DiNicola emailed the board a letter May 1 that he asked be read out loud at an association meeting that accuses the board of sending out “heavy-handed emails that tell people they are responsible for replacing their sliding glass doors and threatening people with $50 a day fines and liens against their property” and criticized the board’s treatment of Lagro.
“If I see further actions by this Board to serve their own interests and impose their values on the community, I will engage my resources and Florida based legal expertise to counter these actions,” he wrote.
DiNicola said after his letter was read, he heard from other unit owners, who informed him of illegal construction work. After discussions with Lagro, DiNicola reported the work to the Longboat Key Planning Zoning and Building Department.
The board notified unit owners in a May 15 letter that “certain renovations performed inside a condominium unit appear to be in violation of applicable building code provision(s), specifically in that wood 2-by-4s were used in some framing when metal framing should have been used.”
The letter states that Major was acting in an individual capacity, not in his role as board president and stated that he was taking corrective steps and offered personal apologies.
In a June 20 letter to unit owners, Major wrote the board had opted to hire a professional management company and would not sign an employment agreement extension with Lagro. Lagro, who said he learned about his termination when he, along with other unit owners, received the June 20 letter, described his termination, saying:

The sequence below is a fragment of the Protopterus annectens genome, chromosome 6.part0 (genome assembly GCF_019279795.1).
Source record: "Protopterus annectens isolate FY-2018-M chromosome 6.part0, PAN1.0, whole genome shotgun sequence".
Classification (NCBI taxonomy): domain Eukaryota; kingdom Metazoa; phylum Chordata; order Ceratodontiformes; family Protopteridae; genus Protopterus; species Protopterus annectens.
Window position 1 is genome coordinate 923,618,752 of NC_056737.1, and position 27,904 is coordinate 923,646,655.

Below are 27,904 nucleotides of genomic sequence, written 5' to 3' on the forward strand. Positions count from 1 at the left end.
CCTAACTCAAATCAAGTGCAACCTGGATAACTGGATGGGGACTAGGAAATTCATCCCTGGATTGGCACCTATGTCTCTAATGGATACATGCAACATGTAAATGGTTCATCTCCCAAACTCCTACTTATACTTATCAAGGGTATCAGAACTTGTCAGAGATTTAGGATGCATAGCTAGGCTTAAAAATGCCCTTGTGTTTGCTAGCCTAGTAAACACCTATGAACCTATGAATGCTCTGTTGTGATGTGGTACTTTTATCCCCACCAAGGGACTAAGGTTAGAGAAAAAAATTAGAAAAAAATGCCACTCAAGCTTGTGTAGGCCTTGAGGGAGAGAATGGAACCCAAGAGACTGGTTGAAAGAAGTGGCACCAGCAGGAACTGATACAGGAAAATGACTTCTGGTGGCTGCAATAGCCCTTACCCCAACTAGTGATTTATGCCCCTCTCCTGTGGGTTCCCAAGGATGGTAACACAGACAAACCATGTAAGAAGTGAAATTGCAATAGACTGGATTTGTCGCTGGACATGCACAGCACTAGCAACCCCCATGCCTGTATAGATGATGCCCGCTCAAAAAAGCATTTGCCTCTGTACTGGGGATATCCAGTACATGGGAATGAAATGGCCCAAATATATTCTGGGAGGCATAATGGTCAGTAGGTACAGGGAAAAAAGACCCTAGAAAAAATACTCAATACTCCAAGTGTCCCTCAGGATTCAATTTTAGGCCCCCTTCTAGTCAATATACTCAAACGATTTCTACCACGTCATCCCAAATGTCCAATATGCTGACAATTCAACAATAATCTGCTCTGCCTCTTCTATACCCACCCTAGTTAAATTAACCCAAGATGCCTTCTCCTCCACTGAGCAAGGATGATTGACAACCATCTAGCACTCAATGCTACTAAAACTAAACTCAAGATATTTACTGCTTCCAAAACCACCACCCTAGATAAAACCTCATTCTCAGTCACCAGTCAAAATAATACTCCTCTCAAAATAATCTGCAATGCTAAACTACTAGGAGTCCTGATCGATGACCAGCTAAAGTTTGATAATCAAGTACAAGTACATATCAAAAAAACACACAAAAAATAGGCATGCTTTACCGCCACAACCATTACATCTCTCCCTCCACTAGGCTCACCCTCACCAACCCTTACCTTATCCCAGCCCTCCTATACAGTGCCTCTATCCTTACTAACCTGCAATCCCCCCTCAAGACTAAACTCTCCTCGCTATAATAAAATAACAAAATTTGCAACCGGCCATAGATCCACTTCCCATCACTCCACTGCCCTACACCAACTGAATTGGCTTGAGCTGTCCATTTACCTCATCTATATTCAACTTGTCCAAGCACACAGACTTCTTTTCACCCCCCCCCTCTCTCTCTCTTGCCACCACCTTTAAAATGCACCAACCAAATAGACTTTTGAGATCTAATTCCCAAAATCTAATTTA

“I’m the whistleblower,” he said.
The town red-tagged one unit for not having proper documentation but issued permits for three other units. On Tuesday, Building Official Wayne Thorne told the Longboat Observer that the red tag had been removed, a permit has been issued and inspections are ongoing.
“My staff has not given any indication that there have been any issues to the structure,” Thorne said when asked about potential damages to the building.
DiNicola and other unit owners attempted to recall the board but didn’t get sufficient votes for the effort.
A motion filed on behalf of the board to dismiss DiNicola’s complaint states that “it is clear that the Complaint does not demonstrate that any of Defendants alleged actions, statements, votes, or inactions rise to the level of conduct for which a Board Member can be held statutorily liable for damages.”
The motion also states that Major and Spiezio didn’t use their roles as board members to avoid costs associated with permits.
“Rather, any unit owner or contractor could complete work without permits,” it states.
DiNicola is seeking damages in excess of $15,000. He claims the work has impacted the building’s safety and reduced the value of his unit.
As of Tuesday afternoon, no hearings had been scheduled for the case.
Mayor Jim Brown, to whom DiNicola addressed his July 28 letter seeking changes for removing board, could not be reached for comment Tuesday.
Vice Mayor Jack Duncan does not believe the town has a larger role to play in the case.
“As far as the permitting and code enforcement goes, that’s where our purview ends,” he said. “As far as condo boards, it’s a whole area of statutes that’s overseen and dictated by state law.”